A grayer area concerns extra-jurisdictional law-enforcement requests. What if a U.S. law-enforcement body comes calling asking you to hand over the data of someone residing in the U.S.? You should probably call a lawyer. Don’t rely on something you found on the internet.

Vital interests

This is sort of a catch-all to ensure that data protection law doesn’t come before the health and safety of a person or people. If it’s possible someone will die or be seriously harmed unless you process their personal data or someone else’s personal data, and you can document that, then you’re legally allowed to process that data.

This might come up in a crisis situation — a missing person’s case, say, or during a natural disaster — or simply in a medical situation where the person in question is unconscious or otherwise unable to provide consent or sign a contract.

However, we caution against playing fast and loose with this one. The EU considers privacy a human right. Don’t be cheeky with your definition of vital interests.

The public interest and exercise of public authority

This is similar to the “vital interest” legal basis above: The GDPR links them together in Recital 46 and notes that processing personal data might be important for monitoring a pandemic or rescuing people after a natural disaster.

Maybe you’re a telecommunications provider, and you have the ability to identify phones that might belong to people in a pile of rubble. Of course it’s legal to pass that information on to authorities so that it can be used to save lives.

Further, if you are the actual police department or emergency services provider, you can process personal data in the interest of protecting people’s lives. And that legal basis might extend to certain vendors or contracted companies, with the public authority carve-out extended to those organizations.

Legitimate interests

This is the most amorphous and legally complex of the legal bases for processing, and we caution you to tread carefully here. The GDPR is not yet a “mature” law in the eyes of the European courts, and the definition of “legitimate interest” is likely to be refined for some time into the future.

However, the basic idea is this: If the processing of personal data is core to what your organization does, and the data subjects would not be surprised by that processing, then it’s probably legal.

Recital 47 gives this example: “Such legitimate interest could exist for example where there is a relevant and appropriate relationship between the data subject and the controller in situations such as where the data subject is a client or in the service of the controller.”

But just having a professional relationship doesn’t provide blanket legal basis. If it’s possible the data subject would be surprised by your further processing, that’s not allowed.

Legitimate interests also include the processing of personal data for things like fraud protection, network security, physical security, and other commonly understood things organizations have to do to protect themselves. For example, a security camera that only looks at property your organization owns and makes sure no one steals something from you is perfectly fine. However, companies have been fined for having security cameras that bleed out into a public space. That’s not okay.

Finally, Recital 47 also famously provides a carve out for “direct marketing” as something that “may be regarded as carried out for a legitimate interest.” However, guidance from authorities has made it clear that this direct marketing should be to people who would expect and would be within the relationship you already have with them.

If they have bought a couch from you, it’s legitimate to send them an email saying you’ve got a sale on ottomans. If they have never bought anything from you, harvesting their email from their Facebook account and sending them an email offer for ottomans is not going to fly.

Important caveat: Special categories of data

All of the above legal bases for processing personal data under the GDPR apply to “regular” personal data. However, Article 9 of the GDPR specifically calls out “special categories of data” (sometimes referred to as “sensitive data”) that you are not allowed to process at all unless certain conditions apply.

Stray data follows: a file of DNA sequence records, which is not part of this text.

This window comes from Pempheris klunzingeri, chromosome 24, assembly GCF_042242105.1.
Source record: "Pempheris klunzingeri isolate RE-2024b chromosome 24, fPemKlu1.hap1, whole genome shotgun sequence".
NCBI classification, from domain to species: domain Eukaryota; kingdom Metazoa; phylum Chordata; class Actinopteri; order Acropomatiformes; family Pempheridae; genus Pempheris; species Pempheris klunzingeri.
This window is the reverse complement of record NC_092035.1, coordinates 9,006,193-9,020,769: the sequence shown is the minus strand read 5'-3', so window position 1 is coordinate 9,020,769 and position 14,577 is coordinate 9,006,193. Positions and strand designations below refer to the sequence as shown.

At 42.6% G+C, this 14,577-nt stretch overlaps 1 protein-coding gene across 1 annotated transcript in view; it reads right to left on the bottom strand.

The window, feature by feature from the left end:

These special categories are outlined in Article 9 and a little bit in Article 10 (but you’re probably not doing criminal investigations):

  • Data about racial or ethnic origin.
  • Data about political opinions or party membership.
  • Data about religious or philosophical beliefs.
  • Data about trade union membership.
  • Health data, including especially genetic data or biometric data.
  • Data regarding a person’s sex life or sexual orientation.

You cannot process these categories of data in any way unless you have explicit consent (maybe requiring a signature or verbal confirmation; definitely more than a checked box) or meet these other specific criteria:

  • In order to employ people and protect their rights and freedoms. You may, for example, need to process medical data for employees for a variety of reasons.
  • You need to protect someone’s vital interests and they are completely incapable of providing consent (unconscious or missing, etc.).
  • You are a non-profit or other organization that actually engages in political activity, or is a labor union, etc. Obviously, if you are a labor union, you can process the personal data of your members, for example.
  • The data subject makes the information public in obvious fashion themselves. For example, if you’re a social media company and someone posts, “Hey everyone, I’m gay,” you can process that data on your servers. However, if you are not that social media company, don’t think that’s a blanket opportunity for you to harvest and process that data. “Public” is a relative term.
  • You’re defending yourself from a legal claim or making a legal claim. For example, if a former employee sues you for something, you can process sensitive data about them if it proves you didn’t do what they said you did.
  • The processing is required for the public interest and there’s absolutely no other way you can protect that public interest. If someone has monkey pox and is actively infectious and leaves your facility with the intention of spreading the virus, you can tell people about it.

In general, be very careful with these special categories of data and — for sure — think long and hard, and get legal advice, if you’re going to process them using the legitimate interests basis. If you’re a hospital, you can process health data based on legitimate interests. But it should be that obvious.

Finally, remember that the EU considers the GDPR a work in progress. It’s likely that court cases and enforcement actions, alongside white papers from the European Data Protection Board, will help to define exactly when and how you can process personal data. If you watch the news, follow the guidance of regulators, and never process the personal data of people in the EU unless you can demonstrate why you’re legally allowed to do it, you should be confident in your GDPR compliance.